Newborns and Waketime: A Slow Process

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I know few things stress people out more than newborns and trying to get them onto the routine they are hoping to achieve. For most newborns, one of the hardest things to achieve is to establish “waketime” after each feeding during the day. I wanted to offer some encouragement to hopefully help you relax and take the process in stride.

On Becoming Babywise addresses the difficulty, “Attempts to keep awake this sweet bundle simply are not successful. That is okay.” And then this important sentence: “Wakefulness is a goal to strive toward” (page 107). 

Did you catch that? It does not say that you must have waketime following every feeding or your child will be a complete failure, and of course you are then a complete failure by association. No. It says it is a goal to strive toward. 

Goals take time. Therefore, you can’t expect to achieve this goal immediately. It takes work, consistency, and time.

So as you work on this goal, try to avoid the slippery slope of despair and worry. You will get there. I have this post with ideas to help you get there: Adding Waketime to Your Newborn’s Day :http://babywisemom.blogspot.com/2008/11/adding-waketime-to-your-newborns-day.html


Also remember that eating and diaper change are “waketime.” When you consider that most newborns can only be awake for 30-45 minutes at first, it takes at least 20 to eat then 5ish for the full diaper change, that doesn’t leave you with much. So at first, you won’t be having much time spent doing anything other than eat and change diapers. 


Some babies are a little harder. If they are like Kaitlyn, they fall asleep even through the diaper change and cannot be roused. That is okay. You can slowly add waketime like I did with her (as described in the post above).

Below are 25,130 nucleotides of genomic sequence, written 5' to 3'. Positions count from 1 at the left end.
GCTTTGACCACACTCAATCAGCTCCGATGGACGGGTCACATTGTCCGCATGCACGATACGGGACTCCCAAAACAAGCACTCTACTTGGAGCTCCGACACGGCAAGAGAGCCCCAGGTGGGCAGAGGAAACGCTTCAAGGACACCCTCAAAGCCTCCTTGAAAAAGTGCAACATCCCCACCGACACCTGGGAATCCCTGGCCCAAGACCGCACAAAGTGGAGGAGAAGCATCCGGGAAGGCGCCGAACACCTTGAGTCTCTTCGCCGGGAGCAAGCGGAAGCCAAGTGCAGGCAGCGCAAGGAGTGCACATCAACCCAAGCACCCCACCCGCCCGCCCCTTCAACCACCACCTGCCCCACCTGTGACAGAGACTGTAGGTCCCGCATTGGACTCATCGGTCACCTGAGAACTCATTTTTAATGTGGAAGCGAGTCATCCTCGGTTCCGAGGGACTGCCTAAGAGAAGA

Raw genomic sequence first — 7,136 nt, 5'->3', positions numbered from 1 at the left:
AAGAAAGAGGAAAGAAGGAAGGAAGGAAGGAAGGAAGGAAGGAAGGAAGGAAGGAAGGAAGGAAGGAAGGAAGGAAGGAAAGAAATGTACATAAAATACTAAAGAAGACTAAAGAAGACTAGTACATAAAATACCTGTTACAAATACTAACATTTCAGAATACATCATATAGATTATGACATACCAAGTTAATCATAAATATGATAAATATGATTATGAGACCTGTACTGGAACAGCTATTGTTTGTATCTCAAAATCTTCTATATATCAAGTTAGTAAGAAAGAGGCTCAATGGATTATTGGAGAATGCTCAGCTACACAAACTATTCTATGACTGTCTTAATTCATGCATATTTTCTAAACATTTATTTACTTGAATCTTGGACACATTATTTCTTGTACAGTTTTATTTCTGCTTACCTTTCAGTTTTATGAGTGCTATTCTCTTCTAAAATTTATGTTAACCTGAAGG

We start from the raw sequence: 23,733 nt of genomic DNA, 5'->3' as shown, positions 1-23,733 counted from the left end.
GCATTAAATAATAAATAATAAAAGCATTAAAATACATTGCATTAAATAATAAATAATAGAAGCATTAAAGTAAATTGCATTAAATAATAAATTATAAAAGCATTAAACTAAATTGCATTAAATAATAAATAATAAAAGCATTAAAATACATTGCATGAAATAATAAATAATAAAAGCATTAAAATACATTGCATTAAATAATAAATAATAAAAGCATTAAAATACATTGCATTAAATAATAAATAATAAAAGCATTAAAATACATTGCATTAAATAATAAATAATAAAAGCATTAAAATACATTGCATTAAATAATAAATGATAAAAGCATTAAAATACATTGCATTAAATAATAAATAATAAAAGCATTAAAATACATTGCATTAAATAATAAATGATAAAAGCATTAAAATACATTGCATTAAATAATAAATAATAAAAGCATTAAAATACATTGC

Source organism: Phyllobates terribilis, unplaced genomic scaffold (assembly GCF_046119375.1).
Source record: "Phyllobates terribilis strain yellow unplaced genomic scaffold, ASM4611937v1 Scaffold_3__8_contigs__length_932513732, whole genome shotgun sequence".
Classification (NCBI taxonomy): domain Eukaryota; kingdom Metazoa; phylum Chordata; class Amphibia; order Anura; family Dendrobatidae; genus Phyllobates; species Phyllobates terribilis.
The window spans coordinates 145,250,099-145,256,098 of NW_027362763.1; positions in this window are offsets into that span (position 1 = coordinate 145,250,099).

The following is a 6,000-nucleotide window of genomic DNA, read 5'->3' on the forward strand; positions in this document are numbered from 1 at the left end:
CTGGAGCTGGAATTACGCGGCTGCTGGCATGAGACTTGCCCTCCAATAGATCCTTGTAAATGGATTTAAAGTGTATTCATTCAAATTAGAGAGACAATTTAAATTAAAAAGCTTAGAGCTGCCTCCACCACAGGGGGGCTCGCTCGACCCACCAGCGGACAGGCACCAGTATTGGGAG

It will all come. I know that a two week old seems like she has been around for a long time because you aren’t getting much sleep. In real-time, two weeks is not that long. It might take 6 or more weeks to get playtime really happening even a little. So just relax, do what you can, and turn off the stress.


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Valerie, also known as The Babywise Mom, is the mother to four children. She has been blogging on Babywise and general parenting since 2007. She has a degree in technical writing and loves using those skills to help parents be the best parents they can be! Read her book, The Babywise Mom Nap Guide, to get help on sleep from birth through the preschool years. You can also find her writing at Babywise.life, Today Parenting, and Her View From Home. Read more about Valerie and her family on the About page. Follow her on FacebookPinterest, and Instagram for more tips and helps.

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6 Comments

  1. Alyssa
    November 22, 2010 / 5:34 PM

    And enjoy it! Sometimes I totally miss when DD would just eat and sleep and eat and sleep. Now, she's up for 3-4 hours at a time… that's a lot of time to kill!

  2. Caroline
    November 22, 2010 / 6:15 PM

    Thanks for this! I have a 1 month old (and a 2 year old), who is VERY sleepy a lot of days! I misplaced my Babywise Book and am waiting for my new one to come, so I couldn't remember what Babywise said about this!!

  3. Plowmanators
    December 6, 2010 / 9:08 PM

    Very true Alyssa!

  4. Plowmanators
    December 6, 2010 / 9:08 PM

    You are welcome Caroline!

  5. The Brydson's
    October 15, 2011 / 2:07 PM

    My son is 4 weeks old and we just started BW, and he is bottle fed. He usually takes about 45-1 hour to feed a full feeding (about 100mL/4 oz) so how much time should I be spending trying to keep him awake after the feeding and diaper change before putting him down for a nap?? Thanks!

  6. Plowmanators
    November 2, 2011 / 2:15 AM

    Brydson's,He won't be up much longer after the feeding. Most babies that age are up for an hour before going back down (or less). Be sure he isn't nappping during the feeding. My oldest took a long time to eat, and I finally figured out he was really getting little naps in during the feeding time.

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